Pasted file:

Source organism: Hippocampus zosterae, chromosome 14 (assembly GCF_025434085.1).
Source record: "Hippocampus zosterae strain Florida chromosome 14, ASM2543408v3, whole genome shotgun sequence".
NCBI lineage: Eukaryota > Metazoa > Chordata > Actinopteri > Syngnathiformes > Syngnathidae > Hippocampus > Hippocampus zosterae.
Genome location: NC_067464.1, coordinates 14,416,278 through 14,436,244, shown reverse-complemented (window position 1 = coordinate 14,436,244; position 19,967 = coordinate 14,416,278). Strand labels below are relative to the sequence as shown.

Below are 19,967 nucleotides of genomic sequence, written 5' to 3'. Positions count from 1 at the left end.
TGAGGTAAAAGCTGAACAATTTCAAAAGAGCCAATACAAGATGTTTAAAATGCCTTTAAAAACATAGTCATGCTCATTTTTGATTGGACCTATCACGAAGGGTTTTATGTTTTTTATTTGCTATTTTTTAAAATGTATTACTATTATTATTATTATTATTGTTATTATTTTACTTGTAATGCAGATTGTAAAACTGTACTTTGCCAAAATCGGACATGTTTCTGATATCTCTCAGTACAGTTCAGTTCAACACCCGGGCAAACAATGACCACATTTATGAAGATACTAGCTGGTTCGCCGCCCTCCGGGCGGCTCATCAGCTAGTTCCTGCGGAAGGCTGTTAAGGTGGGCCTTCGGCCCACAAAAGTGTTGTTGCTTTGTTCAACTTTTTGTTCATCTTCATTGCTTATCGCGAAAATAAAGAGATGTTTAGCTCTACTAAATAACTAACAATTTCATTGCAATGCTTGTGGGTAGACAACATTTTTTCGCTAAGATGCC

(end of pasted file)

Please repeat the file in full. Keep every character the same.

Source organism: Hippocampus zosterae, chromosome 14 (assembly GCF_025434085.1).
Source record: "Hippocampus zosterae strain Florida chromosome 14, ASM2543408v3, whole genome shotgun sequence".
NCBI lineage: Eukaryota > Metazoa > Chordata > Actinopteri > Syngnathiformes > Syngnathidae > Hippocampus > Hippocampus zosterae.
Genome location: NC_067464.1, coordinates 14,416,278 through 14,436,244, shown reverse-complemented (window position 1 = coordinate 14,436,244; position 19,967 = coordinate 14,416,278). Strand labels below are relative to the sequence as shown.

Below are 19,967 nucleotides of genomic sequence, written 5' to 3'. Positions count from 1 at the left end.
TGAGGTAAAAGCTGAACAATTTCAAAAGAGCCAATACAAGATGTTTAAAATGCCTTTAAAAACATAGTCATGCTCATTTTTGATTGGACCTATCACGAAGGGTTTTATGTTTTTTATTTGCTATTTTTTAAAATGTATTACTATTATTATTATTATTATTGTTATTATTTTACTTGTAATGCAGATTGTAAAACTGTACTTTGCCAAAATCGGACATGTTTCTGATATCTCTCAGTACAGTTCAGTTCAACACCCGGGCAAACAATGACCACATTTATGAAGATACTAGCTGGTTCGCCGCCCTCCGGGCGGCTCATCAGCTAGTTCCTGCGGAAGGCTGTTAAGGTGGGCCTTCGGCCCACAAAAGTGTTGTTGCTTTGTTCAACTTTTTGTTCATCTTCATTGCTTATCGCGAAAATAAAGAGATGTTTAGCTCTACTAAATAACTAACAATTTCATTGCAATGCTTGTGGGTAGACAACATTTTTTCGCTAAGATGCC